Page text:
Ms. Kerrie Lalli is the Magnet STEM Lab Teacher at Walter G. Byers school in Charlotte, North Carolina. Ms. Lalli brings a hands-on approach to teaching along with a dedication to outdoor Science learning – two things that always excite us at Out Teach! Recently, we were lucky to get the chance to chat with Ms. Lalli and wanted to share some of our conversation with you. We particularly loved what she had to say about the joy of discovery, her students collaborating in Google Classroom, and how effective Science instruction can adapt to blended learning in the Fall. Keep reading for more!Growing up, Ms. Lalli always had a passion for Science and “figuring stuff out.” Despite coming from a family of educators (55 educator family members, in fact, but who’s counting!), Ms. Lalli didn’t initially see herself as a teacher. With Science on the mind, she went to college and tried out many different majors until she settled on Biotech, working in labs on things like plant tissue cultures and produce crops. Her hard work in school earned her a job in the physiology lab at Cornell University’s Cornell Orchard lab studying apple crops.
Afterwards, she spent some time as a sailing instructor (in the summer) and a skiing instructor (in the winter), and that is when she realized the drive to be a teacher – to help kids learn about the world around them – was in her all along. So, Ms. Lalli went back to school to get her master’s degree in education, and then on to Byers where she was lucky enough to take on the role of STEM Lab Teacher, working creatively and collaboratively with students across all grade levels.
For Ms. Lalli, one of the most meaningful aspects of teaching (especially in the STEM field) is helping bring the element of discovery to her students. She is dedicated to equity in education and wants to make sure her students know that the joy of discovery is for everyone and everyone can become a scientist. She hopes for more representation in the field, and that her students know they don’t need to be a white-coat wearing genius like Einstein to become a scientist or make a contribution to the scientific world.
Ms. Lalli expressed the importance of getting younger students in particular involved in outdoor environmental education. Youngsters are the most curious (happy to bring you a dead bug!) and can make meaningful personal connections to nature that have a lasting impact. Many of the students who Ms. Lalli teaches live in apartment buildings without much of a green space. Immersive outdoor education at school helps show these students that nature isn’t just a “far away place,” but actually all around us all the time. The outdoors is that level playing field that can be accessed by all students, especially when they are taught how to tap in and learn by doing. Ms. Lalli has “a hundred different stories” of her students thriving in an outdoor setting, all of which involve active, real-world learning.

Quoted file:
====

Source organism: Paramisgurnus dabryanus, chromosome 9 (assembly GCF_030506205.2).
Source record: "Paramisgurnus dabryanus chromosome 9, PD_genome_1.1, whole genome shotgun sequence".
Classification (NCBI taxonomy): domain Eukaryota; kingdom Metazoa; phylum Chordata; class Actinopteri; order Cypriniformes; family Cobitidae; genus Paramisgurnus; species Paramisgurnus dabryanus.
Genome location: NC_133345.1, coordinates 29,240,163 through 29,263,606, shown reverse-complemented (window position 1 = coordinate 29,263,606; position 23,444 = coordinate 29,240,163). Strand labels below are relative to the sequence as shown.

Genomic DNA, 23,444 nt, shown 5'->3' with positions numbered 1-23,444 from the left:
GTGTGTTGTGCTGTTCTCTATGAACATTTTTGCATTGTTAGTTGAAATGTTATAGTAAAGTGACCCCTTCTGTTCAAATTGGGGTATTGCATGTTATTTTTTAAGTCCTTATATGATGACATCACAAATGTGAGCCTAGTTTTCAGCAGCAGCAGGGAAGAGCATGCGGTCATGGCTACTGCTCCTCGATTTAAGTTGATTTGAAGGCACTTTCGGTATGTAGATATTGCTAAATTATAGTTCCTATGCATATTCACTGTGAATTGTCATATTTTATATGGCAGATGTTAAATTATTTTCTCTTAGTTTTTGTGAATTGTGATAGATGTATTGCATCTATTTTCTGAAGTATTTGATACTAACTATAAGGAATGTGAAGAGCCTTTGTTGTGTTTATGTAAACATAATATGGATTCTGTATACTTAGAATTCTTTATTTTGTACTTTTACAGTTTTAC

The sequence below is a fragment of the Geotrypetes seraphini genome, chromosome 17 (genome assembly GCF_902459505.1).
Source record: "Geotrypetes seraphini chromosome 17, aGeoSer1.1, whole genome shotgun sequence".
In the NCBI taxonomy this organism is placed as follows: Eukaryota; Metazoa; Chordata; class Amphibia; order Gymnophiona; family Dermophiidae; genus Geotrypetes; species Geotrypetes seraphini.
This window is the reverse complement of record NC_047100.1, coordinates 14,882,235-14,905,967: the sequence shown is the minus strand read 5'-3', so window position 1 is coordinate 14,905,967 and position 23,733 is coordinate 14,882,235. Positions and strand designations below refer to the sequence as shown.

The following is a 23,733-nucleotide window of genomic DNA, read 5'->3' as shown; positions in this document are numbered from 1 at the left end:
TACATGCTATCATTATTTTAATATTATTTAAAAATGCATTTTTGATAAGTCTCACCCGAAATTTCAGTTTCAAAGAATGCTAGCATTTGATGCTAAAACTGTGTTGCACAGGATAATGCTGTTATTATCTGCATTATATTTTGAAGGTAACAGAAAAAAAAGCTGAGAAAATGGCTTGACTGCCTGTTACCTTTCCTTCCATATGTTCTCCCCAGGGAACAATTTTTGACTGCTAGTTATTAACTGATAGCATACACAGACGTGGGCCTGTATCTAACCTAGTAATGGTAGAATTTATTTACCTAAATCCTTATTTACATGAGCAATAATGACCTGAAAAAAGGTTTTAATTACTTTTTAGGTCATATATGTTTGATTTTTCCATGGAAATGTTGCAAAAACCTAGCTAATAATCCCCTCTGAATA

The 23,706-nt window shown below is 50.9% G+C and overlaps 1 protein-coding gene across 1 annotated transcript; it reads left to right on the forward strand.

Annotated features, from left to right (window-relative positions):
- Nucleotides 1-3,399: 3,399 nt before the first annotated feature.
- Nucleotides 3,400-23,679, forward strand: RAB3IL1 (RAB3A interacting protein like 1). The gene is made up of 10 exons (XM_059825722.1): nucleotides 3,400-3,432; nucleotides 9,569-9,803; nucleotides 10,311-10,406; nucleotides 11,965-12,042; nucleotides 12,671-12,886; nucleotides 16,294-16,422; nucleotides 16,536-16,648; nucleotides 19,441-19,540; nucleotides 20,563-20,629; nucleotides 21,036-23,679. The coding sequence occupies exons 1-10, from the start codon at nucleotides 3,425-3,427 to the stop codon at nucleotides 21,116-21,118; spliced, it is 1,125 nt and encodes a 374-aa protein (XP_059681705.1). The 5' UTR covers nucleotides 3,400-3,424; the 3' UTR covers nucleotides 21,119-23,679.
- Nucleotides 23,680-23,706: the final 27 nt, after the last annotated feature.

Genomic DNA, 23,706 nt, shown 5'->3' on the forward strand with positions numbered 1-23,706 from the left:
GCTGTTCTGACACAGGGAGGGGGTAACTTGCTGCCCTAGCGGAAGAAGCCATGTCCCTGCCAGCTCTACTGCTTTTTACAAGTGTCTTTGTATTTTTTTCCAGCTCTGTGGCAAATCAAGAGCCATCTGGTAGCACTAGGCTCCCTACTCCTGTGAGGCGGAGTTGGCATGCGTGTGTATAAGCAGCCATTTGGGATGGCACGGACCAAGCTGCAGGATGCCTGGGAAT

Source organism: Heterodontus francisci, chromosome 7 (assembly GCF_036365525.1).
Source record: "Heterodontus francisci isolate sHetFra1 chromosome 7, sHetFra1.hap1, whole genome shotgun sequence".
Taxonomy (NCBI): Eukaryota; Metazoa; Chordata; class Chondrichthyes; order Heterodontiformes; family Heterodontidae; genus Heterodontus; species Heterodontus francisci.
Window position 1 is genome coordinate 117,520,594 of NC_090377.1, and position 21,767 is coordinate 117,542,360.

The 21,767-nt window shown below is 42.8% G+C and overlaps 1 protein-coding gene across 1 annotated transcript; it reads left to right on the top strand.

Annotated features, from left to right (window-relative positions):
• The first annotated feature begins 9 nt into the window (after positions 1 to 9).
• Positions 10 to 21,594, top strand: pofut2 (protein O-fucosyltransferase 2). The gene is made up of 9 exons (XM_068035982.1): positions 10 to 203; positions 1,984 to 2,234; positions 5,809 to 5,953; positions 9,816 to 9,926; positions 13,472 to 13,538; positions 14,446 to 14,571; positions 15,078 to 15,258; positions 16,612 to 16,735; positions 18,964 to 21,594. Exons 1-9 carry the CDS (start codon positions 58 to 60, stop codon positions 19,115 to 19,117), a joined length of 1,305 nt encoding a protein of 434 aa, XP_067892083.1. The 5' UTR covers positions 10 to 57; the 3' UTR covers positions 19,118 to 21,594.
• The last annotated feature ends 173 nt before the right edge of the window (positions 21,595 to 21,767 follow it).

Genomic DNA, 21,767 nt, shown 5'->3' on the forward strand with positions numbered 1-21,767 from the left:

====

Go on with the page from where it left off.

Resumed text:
These past few months have really shaken things up for teachers across the globe, Ms. Lalli included. Without warning or much time to prepare, teachers had to come up with a plan to reach their students at home and provide engaging alternatives to make sure that #EducationIsOpen.
Despite her school closing, Ms. Lalli was able to keep students active with experiential outdoor science lessons. One week, Ms. Lalli adapted a lesson on angles of the sun right in the middle of her street! She used chalk to create a massive sundial (stares from neighbors included) and took her laptop out every hour to examine the changing shadows with students via webcam.
Students have really impressed Ms. Lalli and her colleagues with their digital collaboration using Google Classroom and other platforms. While virtual learning might not be ideal, teachers have been seeing a new kind of engagement – without prompting, students are responding to each other, sharing feedback on each other’s posts, and interacting in different ways. A whole new group of kids have started showing up to Ms. Lalli’s virtual STEM lab and have rightfully become “STEM fanatics.” Perhaps a virtual space is more inclusive or accessible to the kids who don’t feel as comfortable in the classroom. Ms. Lalli demonstrates that with a bit of creativity and dedication, teachers can use distance and blended learning to spark interest and engagement from new places.
There’s still a lot of uncertainty around what schools will look like come the Fall and further into the future; we can almost be sure things won’t be completely back to “normal.” While we have to stay safe and protect our teachers and administrators (who have been front-line workers throughout this pandemic, too!), we also must be vigilant preventing educational gaps from widening even further for students. Ms. Lalli envisions leading more short, live science demos (outside or virtual) that spark conversations amongst students. Always keeping equity in mind, she’s trying to create lessons that can be easily replicated at home. She sees outdoor learning as a big part of the solution. It doesn’t require materials and doesn’t need to be this “big grand thing” – any student can go on a walk, look out a window, touch a plant, engage with nature in a way that creates a meaningful learning experience.